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Temporal range: Late Cretaceous-Early Miocene
~84.9–11.6 Ma
Palmoxylon sp. wood round
Scientific classification e
Kingdom: Plantae
Clade: Tracheophytes
Clade: Angiosperms
Clade: Monocots
Clade: Commelinids
Order: Arecales
Family: Arecaceae
Genus: Palmoxylon
Schenk, 1882

See text

Palmoxylon (petrified palmwood) is an extinct genus of palm named from petrified wood found around the world.

Fossil record[edit]

This genus is known in the fossil record from the Late Cretaceous to the Miocene (from about 84.9 to 11.6 million years ago). Fossils of species within this genus have been found in Germany, Italy (Sardinia), United States, Egypt, Libya and Argentina (Bororó and Salamanquense Formations).[1] Many species were described from the Deccan Traps in India.[citation needed]


A number of species from the Cretaceous and Cenozoic have been described from the Patagonia region of South America.[2] There have been a number of species reported from Egypt which are dated to the Late Eocene and Early Miocene.[3]

Specimens from the Oligocene epoch (34 - 23 mya) can be collected from many scattered sites in east Texas and western Louisiana. Fossils found near fossil palmwood include corals, sponges, and mollusks, indicating that the palms grew along prehistoric beaches. For millions of years, the Gulf Coast shoreline has been moving farther south.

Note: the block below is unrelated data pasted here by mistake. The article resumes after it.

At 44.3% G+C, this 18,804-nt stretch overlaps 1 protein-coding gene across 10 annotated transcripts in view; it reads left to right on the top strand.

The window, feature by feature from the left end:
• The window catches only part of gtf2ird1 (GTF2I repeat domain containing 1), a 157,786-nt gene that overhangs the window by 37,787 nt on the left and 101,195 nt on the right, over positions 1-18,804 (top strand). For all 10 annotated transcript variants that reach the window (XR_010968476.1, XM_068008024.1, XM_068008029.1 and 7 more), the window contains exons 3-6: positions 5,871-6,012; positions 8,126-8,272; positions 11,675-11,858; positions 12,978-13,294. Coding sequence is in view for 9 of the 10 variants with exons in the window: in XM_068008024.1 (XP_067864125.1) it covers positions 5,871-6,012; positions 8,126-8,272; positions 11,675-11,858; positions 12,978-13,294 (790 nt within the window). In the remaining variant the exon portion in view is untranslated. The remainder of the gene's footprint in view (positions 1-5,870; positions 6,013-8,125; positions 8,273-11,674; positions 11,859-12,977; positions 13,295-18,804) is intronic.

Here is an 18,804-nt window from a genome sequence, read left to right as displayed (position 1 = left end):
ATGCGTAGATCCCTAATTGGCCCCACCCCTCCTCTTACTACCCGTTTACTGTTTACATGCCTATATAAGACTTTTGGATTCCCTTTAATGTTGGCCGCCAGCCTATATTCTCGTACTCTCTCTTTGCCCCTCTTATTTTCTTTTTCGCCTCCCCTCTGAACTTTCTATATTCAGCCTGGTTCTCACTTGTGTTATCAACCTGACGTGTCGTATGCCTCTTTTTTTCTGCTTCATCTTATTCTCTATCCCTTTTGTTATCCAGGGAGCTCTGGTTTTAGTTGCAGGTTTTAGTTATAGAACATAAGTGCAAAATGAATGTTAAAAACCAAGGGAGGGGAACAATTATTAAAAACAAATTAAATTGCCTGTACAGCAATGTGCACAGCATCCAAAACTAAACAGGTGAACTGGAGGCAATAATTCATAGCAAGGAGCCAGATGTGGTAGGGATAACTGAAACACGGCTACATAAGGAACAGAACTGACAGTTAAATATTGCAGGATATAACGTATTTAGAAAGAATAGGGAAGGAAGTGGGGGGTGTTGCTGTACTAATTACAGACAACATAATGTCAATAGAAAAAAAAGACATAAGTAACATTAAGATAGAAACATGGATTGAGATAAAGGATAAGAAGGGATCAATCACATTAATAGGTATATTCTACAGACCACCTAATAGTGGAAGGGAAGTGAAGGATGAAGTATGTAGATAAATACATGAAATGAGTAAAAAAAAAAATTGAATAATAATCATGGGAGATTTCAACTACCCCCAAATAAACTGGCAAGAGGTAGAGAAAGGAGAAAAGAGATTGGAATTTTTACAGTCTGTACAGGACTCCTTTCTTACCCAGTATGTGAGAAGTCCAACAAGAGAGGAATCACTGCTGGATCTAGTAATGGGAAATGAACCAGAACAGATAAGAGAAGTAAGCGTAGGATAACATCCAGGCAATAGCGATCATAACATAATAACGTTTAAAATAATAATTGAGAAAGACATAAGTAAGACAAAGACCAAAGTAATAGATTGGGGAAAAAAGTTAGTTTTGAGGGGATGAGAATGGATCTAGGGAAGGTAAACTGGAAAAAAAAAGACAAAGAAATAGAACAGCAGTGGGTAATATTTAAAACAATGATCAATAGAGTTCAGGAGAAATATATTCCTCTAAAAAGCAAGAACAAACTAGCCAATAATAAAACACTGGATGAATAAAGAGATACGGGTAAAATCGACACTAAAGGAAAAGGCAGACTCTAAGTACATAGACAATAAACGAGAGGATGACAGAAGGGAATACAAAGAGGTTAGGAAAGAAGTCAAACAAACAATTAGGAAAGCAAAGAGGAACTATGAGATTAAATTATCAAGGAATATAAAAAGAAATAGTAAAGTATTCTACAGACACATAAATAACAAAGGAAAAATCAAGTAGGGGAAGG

In Texas and Louisiana, petrified palmwood is most common in the Toledo Bend area, which is shared by both states. It was left by trees that grew when the Gulf of Mexico's shoreline was much farther north from its present-day position. In Louisiana, petrified palmwood is found in the parishes of Rapides, Natchitoches, Grant, and Sabine.


Fossil specimen of Palmoxylon

Petrified palmwood includes a group of fossil woods that contain prominent rod-like structures within the regular grain of the silicified wood. Depending upon the angle at which they are cut by fracture, these rod-like structures show up as spots, tapering rods, or continuous lines. The rod-like structures are sclerenchyma bundles that comprise part of the woody tissues that gave the wood its vertical strength.